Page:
[Part 2 of a two-part series; view Part 1]
Investing in a new energy future
This year, the global investment community is looking at the threat of climate change with fresh eyes, having witnessed the economic damage caused by extreme weather events, such as the hurricanes and droughts that have swept the US. The discussion has moved on from solely the question of how to prevent runaway climate change, to how we put resilient infrastructure in place to defend against its impacts, here and now. Already, the insurance industry has adapted and carriers are calculating the impact of weather events as a function of climate change and pricing the risks into policies.
Climate investment funds are becoming more numerous, for example, the United Nations’ new global financial institution, the Green Climate Fund (GCF), aims to raise a massive $100 billion a year by 2020 for carbon mitigation and adaptation programs.
On a smaller scale, cooperatives are also growing in stature as a means to fund clean energy projects, Westmill Solar in the UK for example last year raised over £2.5m for a 20,000 panel solar park, funded from, and for the local community. Similarly, the ubiquitous nature of the internet is opening the door for ‘crowd sourced’ solar funding projects, such as Solar Mosaic.
Lastly, but significantly this year, large corporate investors are driving a growing spike in cleantech investments. Private investment is coming from both energy companies, such as Shell, which in December participated in a $26 million funding round for solar thermal company GlassPoint Solar Inc., through to major retailers, such as Ikea, which are investing in renewables to take themselves ‘off grid’ in order to protect against rising energy costs.
Fostering cleantech investment in 2013
In the current atmosphere of wavering government support for the green economy, how can clean technologists build confidence understanding with asset owners? Maintaining confidence with both policymakers and funders is critical, it’s up to technologists to provide consistent proof of their business cases, in a diverse range of scenarios. Of course, it’s better to under promise and over deliver, but at the same time it’s vital that the commercial growth pathways of technologies are demonstrated in a clear, strategic way.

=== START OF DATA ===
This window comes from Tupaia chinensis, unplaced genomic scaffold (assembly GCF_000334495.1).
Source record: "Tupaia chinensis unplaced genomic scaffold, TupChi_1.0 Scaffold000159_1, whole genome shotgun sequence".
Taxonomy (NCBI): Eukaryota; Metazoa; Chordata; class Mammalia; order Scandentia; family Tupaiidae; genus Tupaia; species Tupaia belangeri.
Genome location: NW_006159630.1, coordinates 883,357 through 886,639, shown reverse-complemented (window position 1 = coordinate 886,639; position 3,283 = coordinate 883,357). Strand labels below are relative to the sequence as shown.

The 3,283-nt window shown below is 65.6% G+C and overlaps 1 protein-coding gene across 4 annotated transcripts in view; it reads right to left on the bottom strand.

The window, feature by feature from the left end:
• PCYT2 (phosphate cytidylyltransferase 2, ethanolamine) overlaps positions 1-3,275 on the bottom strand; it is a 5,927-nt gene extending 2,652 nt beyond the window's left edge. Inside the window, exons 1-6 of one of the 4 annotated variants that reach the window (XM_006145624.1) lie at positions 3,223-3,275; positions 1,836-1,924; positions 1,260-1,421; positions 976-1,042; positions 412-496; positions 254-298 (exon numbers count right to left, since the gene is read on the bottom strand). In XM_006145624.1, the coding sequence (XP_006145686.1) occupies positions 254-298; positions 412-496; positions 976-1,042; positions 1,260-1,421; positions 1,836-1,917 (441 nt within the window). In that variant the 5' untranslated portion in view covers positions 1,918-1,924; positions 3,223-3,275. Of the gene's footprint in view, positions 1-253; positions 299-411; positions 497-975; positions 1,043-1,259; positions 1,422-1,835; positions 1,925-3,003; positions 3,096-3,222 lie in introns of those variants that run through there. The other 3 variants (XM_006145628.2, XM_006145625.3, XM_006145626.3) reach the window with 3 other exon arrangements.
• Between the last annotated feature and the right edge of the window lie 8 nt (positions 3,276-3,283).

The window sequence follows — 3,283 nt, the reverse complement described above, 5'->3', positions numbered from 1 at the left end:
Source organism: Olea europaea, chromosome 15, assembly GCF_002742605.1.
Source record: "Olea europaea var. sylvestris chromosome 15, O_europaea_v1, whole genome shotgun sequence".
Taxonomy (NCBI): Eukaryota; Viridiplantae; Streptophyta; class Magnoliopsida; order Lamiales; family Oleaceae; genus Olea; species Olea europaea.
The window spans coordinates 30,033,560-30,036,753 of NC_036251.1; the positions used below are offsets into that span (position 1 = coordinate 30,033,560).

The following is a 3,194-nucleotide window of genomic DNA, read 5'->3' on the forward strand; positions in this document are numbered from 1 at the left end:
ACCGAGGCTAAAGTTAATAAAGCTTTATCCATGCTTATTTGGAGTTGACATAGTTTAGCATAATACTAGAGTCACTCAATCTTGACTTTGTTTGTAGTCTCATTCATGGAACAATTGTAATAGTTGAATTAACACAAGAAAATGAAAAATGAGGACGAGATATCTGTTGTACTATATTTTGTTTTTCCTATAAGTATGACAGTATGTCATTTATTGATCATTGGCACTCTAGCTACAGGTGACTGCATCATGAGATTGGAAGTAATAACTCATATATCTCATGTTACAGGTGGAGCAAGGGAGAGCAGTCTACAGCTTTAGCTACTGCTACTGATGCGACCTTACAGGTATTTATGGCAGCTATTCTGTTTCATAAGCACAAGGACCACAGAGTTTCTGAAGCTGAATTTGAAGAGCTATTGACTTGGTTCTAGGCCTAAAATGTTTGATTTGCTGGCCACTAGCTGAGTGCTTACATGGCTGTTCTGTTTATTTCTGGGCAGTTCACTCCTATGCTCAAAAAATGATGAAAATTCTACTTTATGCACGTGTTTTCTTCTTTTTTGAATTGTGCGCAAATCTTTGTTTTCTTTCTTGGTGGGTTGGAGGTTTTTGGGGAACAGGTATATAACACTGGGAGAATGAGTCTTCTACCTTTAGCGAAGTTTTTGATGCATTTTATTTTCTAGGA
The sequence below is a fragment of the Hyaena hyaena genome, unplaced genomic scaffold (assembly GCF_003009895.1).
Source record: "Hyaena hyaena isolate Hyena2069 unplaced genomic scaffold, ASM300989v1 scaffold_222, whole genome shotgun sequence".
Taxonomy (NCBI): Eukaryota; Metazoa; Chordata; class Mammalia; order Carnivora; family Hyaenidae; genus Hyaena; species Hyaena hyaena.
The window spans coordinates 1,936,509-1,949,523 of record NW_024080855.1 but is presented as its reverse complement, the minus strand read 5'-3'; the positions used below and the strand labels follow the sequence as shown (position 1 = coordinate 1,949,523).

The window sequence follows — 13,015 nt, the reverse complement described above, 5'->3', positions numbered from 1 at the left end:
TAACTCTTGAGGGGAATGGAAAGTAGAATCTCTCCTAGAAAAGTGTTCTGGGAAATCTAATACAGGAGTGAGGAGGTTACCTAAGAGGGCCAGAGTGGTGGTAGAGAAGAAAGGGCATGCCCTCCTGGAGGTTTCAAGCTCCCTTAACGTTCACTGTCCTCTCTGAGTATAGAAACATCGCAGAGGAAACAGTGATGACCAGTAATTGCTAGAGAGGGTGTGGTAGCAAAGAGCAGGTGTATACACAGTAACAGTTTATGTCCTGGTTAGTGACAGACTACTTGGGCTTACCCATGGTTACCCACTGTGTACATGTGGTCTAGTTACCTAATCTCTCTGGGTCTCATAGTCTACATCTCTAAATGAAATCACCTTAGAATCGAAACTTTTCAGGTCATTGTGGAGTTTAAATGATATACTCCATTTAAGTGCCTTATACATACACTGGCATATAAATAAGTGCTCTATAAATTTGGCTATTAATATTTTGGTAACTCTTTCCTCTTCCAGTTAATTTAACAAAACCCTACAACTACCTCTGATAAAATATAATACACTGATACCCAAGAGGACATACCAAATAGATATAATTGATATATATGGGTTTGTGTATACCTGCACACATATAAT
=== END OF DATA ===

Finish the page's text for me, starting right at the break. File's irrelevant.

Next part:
Government and industry must ultimately work together on sustainable energy infrastructure, but industry cannot wait for that to happen. Technologies must be proven at scale, which both influences investment and policy, but also stimulates low carbon investment when policy is decided upon.
Lastly, it’s vital for clean technologies to appeal to the universal nature of asset owners, in order to demonstrate the opportunities of the low carbon economy as a whole. The more investors are exposed to a portfolio of diversified low carbon investments, the more likely they will be to invest.
Greater than the sum of its parts
Fundamentally, all clean technologies face the same challenge of justifying longer paybacks on investment to realise energy savings down the line. The low carbon economy is a paradigm shift; to achieve it requires cleantech verticals to talk and work together. Whilst there are many disparate technologies, there are also many distinct synergies, which technologists should leverage collaboratively, to justify investment. Recent advances in energy storage, for example, which has a symbiotic role in driving returns on renewables, energy efficiency and smart grid, has the potential to coalesce clean technologies for the first time, which is a very exciting prospect for 2013.
Nick is head of Cleantech at Edelman UK